30. The method according to claim 25, further including selecting the threshold voltage using a potentiometer.
31. The method according to claim 25, further including setting the threshold voltage above an expected voltage peak of the AC signal to provide overvoltage protection.
32. The method according to claim 25, further including modifying the threshold voltage to provide dimming of a lamp.
33. A method of managing power in a circuit, comprising:
providing first and second switching elements across first and second rails for energizing a load;
coupling a first control circuit to the first switching element and a second control circuit to the second switching element;
coupling a potentiometer across the first and second rails; and
coupling a control switching element to the potentiometer such that the potentiometer biases the control switching element to a state that biases the first switching element to a non-conductive state when a voltage across the first and second rails is greater than a predetermined threshold selected by the potentiometer.
34. The method according to claim 32, further including coupling a sense resistor to the first switching element and to the control switching element such that the sense resistor biases the control switching element to the state that the biases the first switching element to the non-conductive state when a current through the sense resistor is greater than a predetermined current level to provide current surge protection.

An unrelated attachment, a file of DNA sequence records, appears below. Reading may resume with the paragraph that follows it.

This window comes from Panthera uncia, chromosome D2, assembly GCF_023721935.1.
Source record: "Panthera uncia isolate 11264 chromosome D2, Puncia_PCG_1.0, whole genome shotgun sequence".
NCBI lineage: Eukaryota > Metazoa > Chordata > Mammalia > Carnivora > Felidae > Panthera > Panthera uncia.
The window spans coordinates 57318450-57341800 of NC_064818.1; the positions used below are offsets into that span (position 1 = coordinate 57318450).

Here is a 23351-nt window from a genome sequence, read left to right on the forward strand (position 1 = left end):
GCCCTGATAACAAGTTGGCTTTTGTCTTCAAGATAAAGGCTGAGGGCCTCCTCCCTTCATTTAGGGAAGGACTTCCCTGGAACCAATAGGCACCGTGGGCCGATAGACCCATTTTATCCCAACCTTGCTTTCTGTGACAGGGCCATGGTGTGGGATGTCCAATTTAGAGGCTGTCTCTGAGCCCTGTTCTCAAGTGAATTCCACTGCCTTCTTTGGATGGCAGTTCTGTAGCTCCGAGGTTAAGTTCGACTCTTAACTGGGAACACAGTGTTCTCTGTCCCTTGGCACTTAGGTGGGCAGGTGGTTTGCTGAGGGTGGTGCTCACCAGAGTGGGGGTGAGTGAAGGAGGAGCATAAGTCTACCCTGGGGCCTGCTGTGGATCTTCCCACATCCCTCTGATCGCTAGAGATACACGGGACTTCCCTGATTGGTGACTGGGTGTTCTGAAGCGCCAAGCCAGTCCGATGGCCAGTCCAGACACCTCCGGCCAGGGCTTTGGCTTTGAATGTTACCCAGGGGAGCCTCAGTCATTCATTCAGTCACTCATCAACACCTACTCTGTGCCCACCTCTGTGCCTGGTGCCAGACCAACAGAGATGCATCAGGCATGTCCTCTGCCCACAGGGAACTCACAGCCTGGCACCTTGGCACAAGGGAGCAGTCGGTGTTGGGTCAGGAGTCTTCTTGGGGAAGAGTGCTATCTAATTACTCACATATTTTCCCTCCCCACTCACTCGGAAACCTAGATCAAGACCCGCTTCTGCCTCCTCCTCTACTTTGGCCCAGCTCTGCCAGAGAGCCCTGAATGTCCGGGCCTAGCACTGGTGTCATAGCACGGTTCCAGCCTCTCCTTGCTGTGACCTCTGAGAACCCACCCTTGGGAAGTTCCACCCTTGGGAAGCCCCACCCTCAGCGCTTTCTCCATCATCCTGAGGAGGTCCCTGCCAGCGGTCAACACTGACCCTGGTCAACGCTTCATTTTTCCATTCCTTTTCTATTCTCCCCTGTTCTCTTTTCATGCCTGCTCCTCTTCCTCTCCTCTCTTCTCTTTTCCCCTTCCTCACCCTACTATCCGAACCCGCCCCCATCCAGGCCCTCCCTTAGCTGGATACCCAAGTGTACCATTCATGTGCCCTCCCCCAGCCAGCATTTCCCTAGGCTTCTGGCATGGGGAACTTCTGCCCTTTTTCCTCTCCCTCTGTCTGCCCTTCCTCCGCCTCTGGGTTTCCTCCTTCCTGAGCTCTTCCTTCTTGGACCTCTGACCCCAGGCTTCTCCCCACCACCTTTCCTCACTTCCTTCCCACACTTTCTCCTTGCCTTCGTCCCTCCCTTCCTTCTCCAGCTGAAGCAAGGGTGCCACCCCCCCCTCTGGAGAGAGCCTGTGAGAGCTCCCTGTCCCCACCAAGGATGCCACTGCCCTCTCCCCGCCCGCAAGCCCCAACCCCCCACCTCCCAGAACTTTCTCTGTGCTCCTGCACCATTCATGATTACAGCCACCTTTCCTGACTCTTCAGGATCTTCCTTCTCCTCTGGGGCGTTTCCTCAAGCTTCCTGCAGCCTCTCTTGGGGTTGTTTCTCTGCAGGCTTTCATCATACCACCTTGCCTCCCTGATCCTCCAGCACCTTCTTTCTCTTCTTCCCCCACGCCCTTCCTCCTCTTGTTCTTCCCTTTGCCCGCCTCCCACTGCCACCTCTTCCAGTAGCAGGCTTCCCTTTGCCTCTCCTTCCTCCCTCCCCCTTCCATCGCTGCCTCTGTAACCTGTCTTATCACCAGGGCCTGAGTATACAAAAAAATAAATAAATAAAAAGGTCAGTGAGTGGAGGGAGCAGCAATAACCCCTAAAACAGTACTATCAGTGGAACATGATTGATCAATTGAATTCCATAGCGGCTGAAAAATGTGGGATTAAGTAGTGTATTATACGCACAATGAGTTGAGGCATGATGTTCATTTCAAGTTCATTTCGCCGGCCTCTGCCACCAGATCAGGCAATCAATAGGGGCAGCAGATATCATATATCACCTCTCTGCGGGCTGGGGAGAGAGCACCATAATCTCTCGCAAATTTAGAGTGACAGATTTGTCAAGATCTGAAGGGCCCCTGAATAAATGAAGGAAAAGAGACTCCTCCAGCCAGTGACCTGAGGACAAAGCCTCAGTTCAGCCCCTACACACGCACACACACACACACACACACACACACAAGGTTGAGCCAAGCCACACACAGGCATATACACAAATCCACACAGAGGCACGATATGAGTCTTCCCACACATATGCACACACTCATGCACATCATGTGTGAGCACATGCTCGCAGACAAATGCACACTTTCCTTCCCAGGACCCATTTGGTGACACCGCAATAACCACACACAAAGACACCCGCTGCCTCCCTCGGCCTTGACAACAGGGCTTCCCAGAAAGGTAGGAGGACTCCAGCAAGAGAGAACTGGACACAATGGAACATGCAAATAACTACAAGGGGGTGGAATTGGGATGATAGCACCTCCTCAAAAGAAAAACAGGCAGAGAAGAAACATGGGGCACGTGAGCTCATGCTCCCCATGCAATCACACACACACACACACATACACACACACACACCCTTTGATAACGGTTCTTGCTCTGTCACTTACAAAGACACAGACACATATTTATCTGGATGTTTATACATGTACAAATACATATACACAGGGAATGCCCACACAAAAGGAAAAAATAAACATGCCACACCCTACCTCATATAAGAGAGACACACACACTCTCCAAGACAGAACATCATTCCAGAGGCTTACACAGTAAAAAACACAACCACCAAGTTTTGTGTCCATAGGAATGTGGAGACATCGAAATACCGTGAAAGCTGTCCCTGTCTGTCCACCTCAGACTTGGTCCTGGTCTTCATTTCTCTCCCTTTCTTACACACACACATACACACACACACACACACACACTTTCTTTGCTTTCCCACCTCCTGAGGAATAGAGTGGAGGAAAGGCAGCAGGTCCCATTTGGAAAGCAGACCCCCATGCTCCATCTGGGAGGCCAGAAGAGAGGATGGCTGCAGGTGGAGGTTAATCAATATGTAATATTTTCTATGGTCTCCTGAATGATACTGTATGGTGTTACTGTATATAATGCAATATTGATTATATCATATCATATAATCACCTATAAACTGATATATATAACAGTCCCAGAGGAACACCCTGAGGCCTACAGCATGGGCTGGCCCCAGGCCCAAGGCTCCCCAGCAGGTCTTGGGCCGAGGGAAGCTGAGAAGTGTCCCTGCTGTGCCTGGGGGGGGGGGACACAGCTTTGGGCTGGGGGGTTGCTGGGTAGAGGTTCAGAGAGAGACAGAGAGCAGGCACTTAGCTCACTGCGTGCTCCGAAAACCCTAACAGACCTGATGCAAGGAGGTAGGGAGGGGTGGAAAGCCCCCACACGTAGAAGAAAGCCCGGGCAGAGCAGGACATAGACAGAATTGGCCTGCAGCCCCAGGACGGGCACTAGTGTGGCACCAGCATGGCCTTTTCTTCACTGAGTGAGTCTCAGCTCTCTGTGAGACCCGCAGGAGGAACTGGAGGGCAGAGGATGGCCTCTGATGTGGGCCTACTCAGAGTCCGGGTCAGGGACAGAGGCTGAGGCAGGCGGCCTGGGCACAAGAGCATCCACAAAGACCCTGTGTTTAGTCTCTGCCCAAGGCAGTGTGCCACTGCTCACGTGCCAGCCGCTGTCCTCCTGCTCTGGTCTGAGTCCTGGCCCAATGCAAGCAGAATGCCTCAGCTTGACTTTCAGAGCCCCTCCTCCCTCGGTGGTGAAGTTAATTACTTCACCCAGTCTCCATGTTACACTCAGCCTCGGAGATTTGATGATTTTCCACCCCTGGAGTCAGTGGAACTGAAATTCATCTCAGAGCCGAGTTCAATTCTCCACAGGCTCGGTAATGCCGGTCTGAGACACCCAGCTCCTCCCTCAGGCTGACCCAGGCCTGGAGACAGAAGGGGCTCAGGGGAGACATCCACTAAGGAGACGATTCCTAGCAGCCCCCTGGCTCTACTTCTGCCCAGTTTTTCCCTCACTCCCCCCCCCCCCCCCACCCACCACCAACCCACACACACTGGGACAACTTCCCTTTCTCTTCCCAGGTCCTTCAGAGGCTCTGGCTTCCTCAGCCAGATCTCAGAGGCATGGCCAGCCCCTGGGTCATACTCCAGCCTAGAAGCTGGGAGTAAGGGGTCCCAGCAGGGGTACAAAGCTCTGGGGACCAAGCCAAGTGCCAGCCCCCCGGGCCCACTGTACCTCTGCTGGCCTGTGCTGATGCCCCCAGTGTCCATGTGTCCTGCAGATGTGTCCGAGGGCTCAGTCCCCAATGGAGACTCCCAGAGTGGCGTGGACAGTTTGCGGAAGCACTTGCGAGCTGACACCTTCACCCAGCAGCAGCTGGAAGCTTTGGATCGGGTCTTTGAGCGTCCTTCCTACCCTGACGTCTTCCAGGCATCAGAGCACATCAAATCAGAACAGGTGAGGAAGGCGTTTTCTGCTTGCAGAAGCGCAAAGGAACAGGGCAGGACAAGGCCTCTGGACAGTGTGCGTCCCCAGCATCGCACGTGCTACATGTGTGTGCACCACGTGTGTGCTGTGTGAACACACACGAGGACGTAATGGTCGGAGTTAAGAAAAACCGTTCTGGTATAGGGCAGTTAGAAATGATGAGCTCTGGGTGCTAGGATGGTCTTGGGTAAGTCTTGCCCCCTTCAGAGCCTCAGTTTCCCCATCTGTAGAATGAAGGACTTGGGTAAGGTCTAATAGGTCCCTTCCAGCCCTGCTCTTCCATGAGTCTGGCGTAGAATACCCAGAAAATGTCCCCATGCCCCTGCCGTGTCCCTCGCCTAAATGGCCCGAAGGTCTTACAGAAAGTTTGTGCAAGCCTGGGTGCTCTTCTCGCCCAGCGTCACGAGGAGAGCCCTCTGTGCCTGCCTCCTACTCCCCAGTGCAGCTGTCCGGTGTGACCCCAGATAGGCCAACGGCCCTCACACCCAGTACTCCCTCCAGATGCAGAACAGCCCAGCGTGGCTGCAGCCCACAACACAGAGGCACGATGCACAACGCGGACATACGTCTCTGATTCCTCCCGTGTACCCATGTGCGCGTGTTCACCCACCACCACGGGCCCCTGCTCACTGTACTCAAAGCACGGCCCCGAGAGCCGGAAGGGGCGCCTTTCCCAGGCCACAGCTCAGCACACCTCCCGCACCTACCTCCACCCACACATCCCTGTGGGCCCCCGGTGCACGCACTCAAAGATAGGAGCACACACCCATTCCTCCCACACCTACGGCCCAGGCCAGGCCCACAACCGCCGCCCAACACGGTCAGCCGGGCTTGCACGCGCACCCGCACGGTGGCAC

35. The method according to claim 32, further including selecting the threshold voltage above an expected peak voltage of an AC signal for energizing the load to provide overvoltage protection.
36. The method according to claim 32, further including centering a time during which the first switching element is non-conductive about a peak of an AC signal for energizing the load.
37. The method according to claim 32, further including adjusting the voltage threshold to provide dimming of a lamp.
Description
CROSS REFERENCE TO RELATED APPLICATIONS

The present application claims the benefit of U.S. Provisional Patent Application No. 60/455,826 filed on Mar. 19, 2003, which is incorporated herein by reference.

STATEMENT REGARDING FEDERALLY SPONSORED RESEARCH

Not Applicable.

FIELD OF THE INVENTION

The present invention relates generally to electrical circuits and, more particularly, to electrical circuits for controlling power to a load.

BACKGROUND OF THE INVENTION

As is known in the art, there are a variety of circuits that limit the energy in a circuit. For example, dimming circuits for lighting applications adjust the brightness of a light source. Exemplary power control, dimming, and/or feedback circuits are shown and described in U.S. Pat. Nos. 5,686,799, 5,691,606, 5,798,617, and 5,955,841, all of which are incorporated herein by reference.